It is not only fake products, retail establishments, fake Apple Stores and hotels that threaten China’s future, but also an educational and business culture that still discourages creativity and innovation. The result is that many Chinese companies, products and services are simply mirror images of ideas developed in the West.
To be sure, there has been some movement in recent years toward increased respect for and enforcement of IP and and innovation in technology, product development in China. For example Weibo, though modeled on Twitter, has innovated and helped take micro-blogging to a new level. WeChat is a truly original and innovative social media/chat platform with millions of usersoutside China. Shanghai Tang continues to show that Chinese fashion and retail can be original and successful while Lenovo has shown that a Chinese company can create new technologies, cutting-edge products and wickedly smart and effective marketing strategies. But, for now, these are the exceptions to the rule.
Despite endless talk in the media and boardrooms around the world, and Beijing acknowledging the dangers to China from intellectual property theft, the reality is this: Shan Zhai culture, IP theft, “borrowed ideas,” and fake products are still as big a problem as ever in China, and copycat culture still presents a major threat to China’s continued development.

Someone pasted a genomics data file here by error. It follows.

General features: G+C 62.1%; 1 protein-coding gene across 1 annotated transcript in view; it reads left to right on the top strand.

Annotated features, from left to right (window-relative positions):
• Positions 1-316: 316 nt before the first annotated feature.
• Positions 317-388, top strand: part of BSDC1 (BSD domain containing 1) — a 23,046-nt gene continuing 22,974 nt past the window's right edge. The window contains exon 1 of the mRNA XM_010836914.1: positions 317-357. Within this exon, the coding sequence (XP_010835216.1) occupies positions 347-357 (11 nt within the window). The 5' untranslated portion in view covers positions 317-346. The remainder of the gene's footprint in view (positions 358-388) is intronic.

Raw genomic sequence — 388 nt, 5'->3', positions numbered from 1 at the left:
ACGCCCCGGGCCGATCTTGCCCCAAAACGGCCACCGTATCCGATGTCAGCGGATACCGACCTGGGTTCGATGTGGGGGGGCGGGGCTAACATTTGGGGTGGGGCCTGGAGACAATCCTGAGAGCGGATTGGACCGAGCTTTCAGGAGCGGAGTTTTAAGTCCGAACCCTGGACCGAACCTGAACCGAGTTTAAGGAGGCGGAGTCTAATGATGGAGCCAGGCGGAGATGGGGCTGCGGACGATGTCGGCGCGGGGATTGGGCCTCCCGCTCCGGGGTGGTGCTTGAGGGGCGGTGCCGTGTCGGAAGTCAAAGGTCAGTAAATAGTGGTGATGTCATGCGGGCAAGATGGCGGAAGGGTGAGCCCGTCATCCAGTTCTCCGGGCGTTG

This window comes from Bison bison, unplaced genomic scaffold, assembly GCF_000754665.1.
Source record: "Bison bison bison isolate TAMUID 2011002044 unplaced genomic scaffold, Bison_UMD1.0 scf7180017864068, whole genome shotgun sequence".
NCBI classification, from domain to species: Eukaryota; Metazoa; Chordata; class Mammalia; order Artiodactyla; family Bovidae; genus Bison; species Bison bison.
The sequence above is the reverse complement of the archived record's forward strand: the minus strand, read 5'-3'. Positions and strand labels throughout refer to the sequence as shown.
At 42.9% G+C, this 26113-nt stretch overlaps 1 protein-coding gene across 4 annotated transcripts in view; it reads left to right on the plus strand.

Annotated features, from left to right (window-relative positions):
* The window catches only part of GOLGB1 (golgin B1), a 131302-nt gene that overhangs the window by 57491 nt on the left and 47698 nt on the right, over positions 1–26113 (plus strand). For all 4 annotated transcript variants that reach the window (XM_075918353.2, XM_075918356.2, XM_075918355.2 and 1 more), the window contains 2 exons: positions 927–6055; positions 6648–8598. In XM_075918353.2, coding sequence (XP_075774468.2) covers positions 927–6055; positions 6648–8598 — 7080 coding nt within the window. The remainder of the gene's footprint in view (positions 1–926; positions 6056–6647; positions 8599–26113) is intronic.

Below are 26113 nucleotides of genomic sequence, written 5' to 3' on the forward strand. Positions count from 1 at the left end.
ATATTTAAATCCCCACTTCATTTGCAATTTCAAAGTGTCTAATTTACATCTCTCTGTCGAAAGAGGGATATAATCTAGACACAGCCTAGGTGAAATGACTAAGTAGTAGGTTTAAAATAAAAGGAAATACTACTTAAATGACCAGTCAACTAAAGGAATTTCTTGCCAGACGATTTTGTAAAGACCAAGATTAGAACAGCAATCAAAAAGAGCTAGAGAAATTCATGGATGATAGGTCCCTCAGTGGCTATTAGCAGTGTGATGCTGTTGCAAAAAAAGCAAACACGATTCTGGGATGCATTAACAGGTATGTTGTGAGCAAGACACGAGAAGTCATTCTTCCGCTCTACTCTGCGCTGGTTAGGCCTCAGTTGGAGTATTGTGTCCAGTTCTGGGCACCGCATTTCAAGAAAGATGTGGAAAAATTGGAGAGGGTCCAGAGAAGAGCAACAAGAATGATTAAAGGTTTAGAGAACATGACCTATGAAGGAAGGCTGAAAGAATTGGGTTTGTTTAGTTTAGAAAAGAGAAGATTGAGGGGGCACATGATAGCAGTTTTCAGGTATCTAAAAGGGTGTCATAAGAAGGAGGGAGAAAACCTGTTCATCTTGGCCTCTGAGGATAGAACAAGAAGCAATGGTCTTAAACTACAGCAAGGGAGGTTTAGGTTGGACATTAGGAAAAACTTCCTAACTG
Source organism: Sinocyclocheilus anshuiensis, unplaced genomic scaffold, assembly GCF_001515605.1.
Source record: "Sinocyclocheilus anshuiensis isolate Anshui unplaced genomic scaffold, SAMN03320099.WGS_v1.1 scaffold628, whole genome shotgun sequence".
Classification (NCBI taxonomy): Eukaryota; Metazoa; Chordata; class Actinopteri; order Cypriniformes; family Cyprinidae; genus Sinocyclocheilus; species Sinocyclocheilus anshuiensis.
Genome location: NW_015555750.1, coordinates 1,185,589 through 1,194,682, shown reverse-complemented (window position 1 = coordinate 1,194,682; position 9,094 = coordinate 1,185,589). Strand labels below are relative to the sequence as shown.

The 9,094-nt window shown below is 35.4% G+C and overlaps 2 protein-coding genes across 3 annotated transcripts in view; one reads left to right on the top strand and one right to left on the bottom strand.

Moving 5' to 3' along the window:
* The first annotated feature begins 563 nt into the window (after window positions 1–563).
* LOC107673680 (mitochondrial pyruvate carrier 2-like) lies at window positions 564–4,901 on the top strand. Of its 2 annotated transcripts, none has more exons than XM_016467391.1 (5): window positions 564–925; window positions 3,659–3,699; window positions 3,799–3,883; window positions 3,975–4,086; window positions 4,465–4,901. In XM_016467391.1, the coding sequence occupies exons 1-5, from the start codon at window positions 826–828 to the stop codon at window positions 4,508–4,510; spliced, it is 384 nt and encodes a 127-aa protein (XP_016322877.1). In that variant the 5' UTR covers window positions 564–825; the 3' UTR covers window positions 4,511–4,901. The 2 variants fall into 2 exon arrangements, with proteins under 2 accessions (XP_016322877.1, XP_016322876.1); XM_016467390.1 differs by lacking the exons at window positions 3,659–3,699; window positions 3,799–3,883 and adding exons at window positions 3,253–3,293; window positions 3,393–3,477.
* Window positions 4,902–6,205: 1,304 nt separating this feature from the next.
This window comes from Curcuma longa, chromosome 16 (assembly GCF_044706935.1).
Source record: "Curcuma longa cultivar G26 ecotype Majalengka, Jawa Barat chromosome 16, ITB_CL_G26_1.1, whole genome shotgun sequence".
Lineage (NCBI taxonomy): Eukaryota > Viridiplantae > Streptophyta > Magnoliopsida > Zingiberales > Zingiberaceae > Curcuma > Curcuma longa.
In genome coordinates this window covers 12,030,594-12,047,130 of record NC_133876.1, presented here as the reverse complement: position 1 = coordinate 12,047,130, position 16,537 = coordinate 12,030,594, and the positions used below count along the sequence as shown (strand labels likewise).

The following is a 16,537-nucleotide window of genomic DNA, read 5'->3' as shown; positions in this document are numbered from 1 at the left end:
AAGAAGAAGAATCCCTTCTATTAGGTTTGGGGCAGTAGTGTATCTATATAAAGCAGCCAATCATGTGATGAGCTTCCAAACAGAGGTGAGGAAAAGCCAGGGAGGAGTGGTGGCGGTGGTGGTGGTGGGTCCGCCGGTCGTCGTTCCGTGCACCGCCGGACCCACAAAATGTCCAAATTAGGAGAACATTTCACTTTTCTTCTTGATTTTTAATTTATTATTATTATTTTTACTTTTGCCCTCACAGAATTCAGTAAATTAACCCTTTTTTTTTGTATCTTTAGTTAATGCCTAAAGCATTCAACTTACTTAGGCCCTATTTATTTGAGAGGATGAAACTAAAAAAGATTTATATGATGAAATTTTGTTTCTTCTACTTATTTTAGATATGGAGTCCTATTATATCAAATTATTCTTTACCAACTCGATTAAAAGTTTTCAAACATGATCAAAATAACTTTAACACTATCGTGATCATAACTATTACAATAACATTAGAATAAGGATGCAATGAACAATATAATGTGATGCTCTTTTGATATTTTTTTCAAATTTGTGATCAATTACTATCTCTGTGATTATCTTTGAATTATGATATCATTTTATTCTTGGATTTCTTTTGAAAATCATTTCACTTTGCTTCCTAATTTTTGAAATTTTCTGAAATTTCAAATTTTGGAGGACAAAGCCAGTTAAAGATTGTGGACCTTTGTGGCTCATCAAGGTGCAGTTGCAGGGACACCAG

Copycat China threatens both foreign companies and China itself, in the following ways:
It reduces foreign investment into China.
It causes some foreign companies already in China to leave due to IP theft. Equally important, it causes foreign companies not to bring in their most IP-sensitive products.
It makes foreign firms reluctant to use China-based service companies and technologies, especially in IT outsourcing, for fear of losing IP to such companies.
China’s lack of an innovation culture and reliance on borrowed ideas means China is not creating products the rest of the world wants and needs.
All of the above reduce China’s competitiveness and help prevent it from moving from being the factory to the world to being a real innovator, hurting overall growth.
Read more at Forbes.